Strollers, Cribs, & Alarms:  Safety Tips & Best Practices

Strollers, Cribs, & Alarms: Safety Tips & Best Practices

Strollers, Cribs, & Alarms: Safety Tips & Best Practices

Strollers, Cribs, & Alarms:  Safety Tips & Best Practices


US Consumer Product Safety Commission, the office that decides all the current national standards says....

To prevent suffocation, never place pillows or blankets in a baby’s sleep environment.

Make sure there are no gaps larger than two fingers between the sides of the crib and the mattress and use a fitted crib sheet designed for that size mattress.

Proper assemble of cribs is paramount – Follow the instructions provided and make sure that every part is installed correctly. If you are not sure, call the manufacturer for assistance.

Do not use cribs older than 10 years, broken, or modified cribs. Infants can strangle to death if their bodies pass through gaps between loose components or broken slats while their heads remain entrapped.

Set up play yards properly according to manufacturers’ directions. Only use the mattress pad provided with the play yard; do not add extra padding.

Never place a crib near a window with blind, curtain cords or baby monitor cords; babies can strangle on cords.

No blankets, no pillows, no bumpers or stuffed animals... and always put your infant to sleep on her back.

There has been a large drop in the incidences of SIDS, but an increase in suffocations... the rate more than doubled between 2000-2010. According to the National Institute of Health, 55% of U.S. infants are placed to sleep with bedding that increases the risk of Sudden Infant Death Syndrome and accidental suffocation. Be diligent at home and with care providers.

And don’t forget to check for crib recalls: 

Smoke and Carbon Monoxide Alarms:

On every level of your home. There are products out there that have industrial-grade smoke sensors, can be controlled from your phone, will test themselves automatically, and last up to 10 years. Basically, you need one or two alarms with sensors that will test for both smoke and carbon monoxide. They should have a simple to use silence/test button, low battery warning, end-of-life timer and 85dB alarm. Be sure all alarms meet UL standards and are backed by a manufacturer’s limited warranty – usually Smoke (10 years) and CO (5 years).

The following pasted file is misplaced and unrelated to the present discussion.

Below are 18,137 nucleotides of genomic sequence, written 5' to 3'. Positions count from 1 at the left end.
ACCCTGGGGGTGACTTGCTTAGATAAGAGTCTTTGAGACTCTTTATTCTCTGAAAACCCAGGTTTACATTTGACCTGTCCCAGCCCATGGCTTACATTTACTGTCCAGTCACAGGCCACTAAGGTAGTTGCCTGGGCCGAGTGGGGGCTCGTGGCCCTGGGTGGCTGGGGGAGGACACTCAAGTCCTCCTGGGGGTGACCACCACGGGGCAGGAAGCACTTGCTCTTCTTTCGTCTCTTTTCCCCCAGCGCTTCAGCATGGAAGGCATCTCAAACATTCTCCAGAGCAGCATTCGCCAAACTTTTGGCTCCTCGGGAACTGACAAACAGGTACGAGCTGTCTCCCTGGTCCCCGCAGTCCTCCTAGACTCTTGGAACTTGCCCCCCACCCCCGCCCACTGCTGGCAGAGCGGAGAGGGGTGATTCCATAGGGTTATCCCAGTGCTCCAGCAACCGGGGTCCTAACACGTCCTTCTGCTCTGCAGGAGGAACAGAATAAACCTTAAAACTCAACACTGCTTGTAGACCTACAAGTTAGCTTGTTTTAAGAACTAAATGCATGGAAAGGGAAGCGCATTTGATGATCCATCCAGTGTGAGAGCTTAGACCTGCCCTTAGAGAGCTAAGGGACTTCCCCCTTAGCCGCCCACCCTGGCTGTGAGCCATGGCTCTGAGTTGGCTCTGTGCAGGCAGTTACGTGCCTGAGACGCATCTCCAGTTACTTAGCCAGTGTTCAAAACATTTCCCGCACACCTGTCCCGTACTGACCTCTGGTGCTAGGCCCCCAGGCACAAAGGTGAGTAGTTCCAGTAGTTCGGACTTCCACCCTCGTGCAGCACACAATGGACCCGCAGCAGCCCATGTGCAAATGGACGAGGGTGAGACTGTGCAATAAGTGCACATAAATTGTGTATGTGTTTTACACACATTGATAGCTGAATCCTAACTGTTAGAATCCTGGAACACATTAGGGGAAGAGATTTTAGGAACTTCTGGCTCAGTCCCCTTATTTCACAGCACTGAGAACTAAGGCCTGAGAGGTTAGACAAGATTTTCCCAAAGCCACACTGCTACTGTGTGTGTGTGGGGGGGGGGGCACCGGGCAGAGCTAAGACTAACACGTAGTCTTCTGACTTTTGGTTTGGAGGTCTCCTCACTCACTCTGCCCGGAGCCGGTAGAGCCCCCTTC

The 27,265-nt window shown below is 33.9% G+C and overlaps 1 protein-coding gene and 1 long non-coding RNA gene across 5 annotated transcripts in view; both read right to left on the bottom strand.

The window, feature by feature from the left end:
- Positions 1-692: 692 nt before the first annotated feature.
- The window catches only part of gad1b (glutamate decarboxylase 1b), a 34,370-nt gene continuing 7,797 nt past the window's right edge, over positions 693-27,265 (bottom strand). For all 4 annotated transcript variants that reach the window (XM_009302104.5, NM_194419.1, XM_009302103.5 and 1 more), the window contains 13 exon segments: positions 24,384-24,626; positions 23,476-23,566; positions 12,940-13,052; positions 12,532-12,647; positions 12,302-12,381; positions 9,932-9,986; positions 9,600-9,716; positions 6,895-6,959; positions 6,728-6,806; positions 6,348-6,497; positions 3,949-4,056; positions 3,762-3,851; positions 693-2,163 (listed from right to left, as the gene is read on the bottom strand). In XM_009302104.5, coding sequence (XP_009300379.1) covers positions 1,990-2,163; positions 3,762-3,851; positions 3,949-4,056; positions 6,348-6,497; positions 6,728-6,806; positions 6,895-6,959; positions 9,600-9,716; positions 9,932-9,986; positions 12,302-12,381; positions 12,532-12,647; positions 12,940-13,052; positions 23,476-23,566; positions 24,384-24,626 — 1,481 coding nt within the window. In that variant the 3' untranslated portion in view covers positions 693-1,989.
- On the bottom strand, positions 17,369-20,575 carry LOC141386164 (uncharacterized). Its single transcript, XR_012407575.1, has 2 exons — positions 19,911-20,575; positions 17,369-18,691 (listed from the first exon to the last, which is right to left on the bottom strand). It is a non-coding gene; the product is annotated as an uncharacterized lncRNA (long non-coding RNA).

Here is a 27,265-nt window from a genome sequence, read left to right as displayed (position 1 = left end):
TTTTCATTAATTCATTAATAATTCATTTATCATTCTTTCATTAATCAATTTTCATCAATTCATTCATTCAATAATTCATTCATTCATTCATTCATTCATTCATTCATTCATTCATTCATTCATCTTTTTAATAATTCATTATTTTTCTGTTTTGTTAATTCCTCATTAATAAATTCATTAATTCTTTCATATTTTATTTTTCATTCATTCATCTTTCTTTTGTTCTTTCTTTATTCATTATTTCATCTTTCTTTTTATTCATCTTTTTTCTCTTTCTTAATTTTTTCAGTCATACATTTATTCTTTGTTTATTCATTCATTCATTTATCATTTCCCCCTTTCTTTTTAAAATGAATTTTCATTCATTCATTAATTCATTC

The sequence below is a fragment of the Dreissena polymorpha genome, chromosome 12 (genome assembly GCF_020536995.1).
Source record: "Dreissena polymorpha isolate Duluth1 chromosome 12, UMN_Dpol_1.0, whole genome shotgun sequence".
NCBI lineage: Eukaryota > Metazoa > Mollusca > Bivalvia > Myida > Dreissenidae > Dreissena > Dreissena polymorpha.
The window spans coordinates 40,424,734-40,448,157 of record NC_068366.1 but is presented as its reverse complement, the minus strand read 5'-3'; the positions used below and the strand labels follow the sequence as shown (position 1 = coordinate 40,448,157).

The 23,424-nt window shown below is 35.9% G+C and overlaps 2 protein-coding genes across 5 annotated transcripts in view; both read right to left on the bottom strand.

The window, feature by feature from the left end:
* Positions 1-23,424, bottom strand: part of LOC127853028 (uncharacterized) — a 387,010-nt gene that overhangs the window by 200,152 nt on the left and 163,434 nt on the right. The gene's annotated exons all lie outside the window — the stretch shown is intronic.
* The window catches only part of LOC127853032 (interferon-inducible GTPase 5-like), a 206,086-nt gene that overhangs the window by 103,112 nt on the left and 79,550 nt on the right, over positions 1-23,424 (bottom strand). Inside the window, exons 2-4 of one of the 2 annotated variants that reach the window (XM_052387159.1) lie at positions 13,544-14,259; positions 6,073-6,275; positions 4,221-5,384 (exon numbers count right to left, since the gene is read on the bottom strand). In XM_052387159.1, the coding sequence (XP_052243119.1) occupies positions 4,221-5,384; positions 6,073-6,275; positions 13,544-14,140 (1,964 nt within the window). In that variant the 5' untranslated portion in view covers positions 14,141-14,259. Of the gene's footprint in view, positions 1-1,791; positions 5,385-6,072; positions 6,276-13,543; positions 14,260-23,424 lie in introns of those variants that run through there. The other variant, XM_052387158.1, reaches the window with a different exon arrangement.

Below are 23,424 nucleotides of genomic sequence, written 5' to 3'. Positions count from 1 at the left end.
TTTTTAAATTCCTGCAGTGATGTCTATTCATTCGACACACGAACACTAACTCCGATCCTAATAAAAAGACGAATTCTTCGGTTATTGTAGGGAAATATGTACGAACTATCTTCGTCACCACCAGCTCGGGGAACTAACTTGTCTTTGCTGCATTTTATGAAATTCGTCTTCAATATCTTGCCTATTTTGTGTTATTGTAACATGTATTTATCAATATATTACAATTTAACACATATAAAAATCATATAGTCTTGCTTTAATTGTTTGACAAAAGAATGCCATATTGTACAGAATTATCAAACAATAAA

Baby wearing:                                                            

Always follow the T.I.C.K.S checklist... Tight, In view, Close enough to kiss, Keep chin off chest and Supported back. With your baby’s tummy and chest against you and her back straight - not curled – she can fully expand her lungs with each breath. Her chin needs to be positioned upward, 2 fingers width off of her chest, as if in a breastfeeding position. Babywearing International and the people who make baby wraps contend that babies cry less, especially during the evening hours, become independent more quickly and get a better view of the world. Healthier, sleep better, learn more and happier? Why? Because they feel loved and secure. It is easier to get out... no stroller, easier to see them and communicate, easier to breastfeed while on the go, navigate up and down stairs or through narrow doorways... keeping your hands free.

Speaking about strollers:       

Never leave your child unattended in a stroller, always use the 5 point harness and an infant insert to support your baby’s spine, don’t carry hot drinks, even in the cup holder near the handle, don’t hang bags on the handles, they can make it tip backward. If the stroller has a basket for carrying things, be sure it is placed low and near the rear wheels. Always engage the brake when you stop. Consider baby wearing.

For your safety and that of your newborn, please, please, turn off your phone, computer or television when you are awake together.

Paula Zindler

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